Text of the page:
In this video we are in the waters in front of the Tuaredda Island in Sardinia, one of the most beautiful beaches in the Mediterranean Sea and for someone one of the most beautiful in the world. While snorkeling in these crystal clear waters I came across a long PVC tube lying on the seabed, who arrived there who knows how.
Usually everything that is left in the sea by man is colonized by marine organisms in a few years, and this plastic wreck seems to have been there not long ago, since apart from a hedgehog, some oysters and some limpets it is practically still not colonized , except for Acetabularia acetabulum, Umbrella Seaweed or Sea Umbrella.
This alga is quite common in the Mediterranean, and I am used to seeing it in the low rocky bottoms together with other algae and marine organisms. In this case it is curious to see how it was one of the first organisms to colonize this plastic wreck over its entire length.
Acetabularia J.V.Lamour., 1812 is a genus of algae of the Polyphysaceae family, widespread in the waters of warm and subtropical temperate zones including the Mediterranean sea where the species Acetabularia acetabulum is present.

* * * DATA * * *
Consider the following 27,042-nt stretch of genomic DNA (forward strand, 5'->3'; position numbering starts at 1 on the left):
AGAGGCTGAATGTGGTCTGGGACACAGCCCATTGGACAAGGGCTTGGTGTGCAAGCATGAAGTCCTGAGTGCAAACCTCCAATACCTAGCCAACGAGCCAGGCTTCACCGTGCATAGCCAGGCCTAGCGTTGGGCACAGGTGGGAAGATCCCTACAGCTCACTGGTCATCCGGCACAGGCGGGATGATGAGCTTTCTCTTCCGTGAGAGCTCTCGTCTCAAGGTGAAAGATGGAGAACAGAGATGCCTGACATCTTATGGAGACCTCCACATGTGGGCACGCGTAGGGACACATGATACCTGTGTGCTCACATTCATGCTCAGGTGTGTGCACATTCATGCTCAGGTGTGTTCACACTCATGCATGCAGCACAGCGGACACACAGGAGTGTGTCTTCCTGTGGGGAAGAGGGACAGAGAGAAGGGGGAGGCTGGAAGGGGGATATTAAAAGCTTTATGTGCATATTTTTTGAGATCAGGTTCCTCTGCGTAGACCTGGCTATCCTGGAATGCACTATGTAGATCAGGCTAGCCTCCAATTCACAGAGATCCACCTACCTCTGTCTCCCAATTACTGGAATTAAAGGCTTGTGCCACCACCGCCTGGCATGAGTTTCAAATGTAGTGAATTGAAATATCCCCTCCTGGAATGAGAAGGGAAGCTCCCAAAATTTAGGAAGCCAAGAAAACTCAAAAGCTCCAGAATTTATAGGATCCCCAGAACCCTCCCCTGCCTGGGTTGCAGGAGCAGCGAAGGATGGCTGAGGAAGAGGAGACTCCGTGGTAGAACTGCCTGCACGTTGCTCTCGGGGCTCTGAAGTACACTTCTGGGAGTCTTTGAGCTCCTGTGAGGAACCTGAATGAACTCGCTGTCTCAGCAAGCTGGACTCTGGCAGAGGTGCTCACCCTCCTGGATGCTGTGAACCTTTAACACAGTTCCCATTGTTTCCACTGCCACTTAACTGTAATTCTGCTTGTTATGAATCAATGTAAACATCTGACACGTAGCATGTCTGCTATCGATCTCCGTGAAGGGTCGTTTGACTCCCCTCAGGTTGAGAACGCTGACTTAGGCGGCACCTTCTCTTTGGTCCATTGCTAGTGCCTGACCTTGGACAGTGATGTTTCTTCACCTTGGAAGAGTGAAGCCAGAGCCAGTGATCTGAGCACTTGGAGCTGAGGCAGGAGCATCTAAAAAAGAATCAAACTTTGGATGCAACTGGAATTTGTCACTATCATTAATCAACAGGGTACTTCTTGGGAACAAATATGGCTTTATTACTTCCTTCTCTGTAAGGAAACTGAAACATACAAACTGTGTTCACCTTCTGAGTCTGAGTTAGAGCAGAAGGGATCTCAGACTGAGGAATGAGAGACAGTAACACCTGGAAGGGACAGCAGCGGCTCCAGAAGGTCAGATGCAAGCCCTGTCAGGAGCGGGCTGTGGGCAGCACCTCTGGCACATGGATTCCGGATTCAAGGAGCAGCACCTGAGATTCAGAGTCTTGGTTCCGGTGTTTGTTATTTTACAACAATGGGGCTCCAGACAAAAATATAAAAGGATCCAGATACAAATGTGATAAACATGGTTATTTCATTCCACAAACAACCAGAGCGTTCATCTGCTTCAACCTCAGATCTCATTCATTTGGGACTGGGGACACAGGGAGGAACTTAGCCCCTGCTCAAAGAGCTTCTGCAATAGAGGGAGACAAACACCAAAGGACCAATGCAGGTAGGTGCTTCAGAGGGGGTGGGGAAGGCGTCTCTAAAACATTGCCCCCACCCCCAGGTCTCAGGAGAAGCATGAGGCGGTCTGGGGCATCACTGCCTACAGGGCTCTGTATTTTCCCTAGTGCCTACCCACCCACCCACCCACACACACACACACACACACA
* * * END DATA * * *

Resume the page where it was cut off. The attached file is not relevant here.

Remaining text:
Acetabularia is a single-celled organism, but of very large size and complex in shape, characteristics that make it an excellent model for the study of cell biology.
In the form, the acetabularia resembles the round leaves of a nasturtium, with a height between 0.5 and 10 cm and with three anatomical parts: a rhizoid at the bottom that resembles very short roots, a long stem in the center, and on top an umbrella of branches that can merge into a hat. The acetabulary nucleus is located in the rhizoid, and allows the cell to fully regenerate if the hat is removed. The hats of two different acetabularia cells can also be exchanged, even between two different species.
A peculiarity of the acetabularia, better known as a sea umbrella, is that at the end of autumn it loses its umbrella which regenerates in the spring.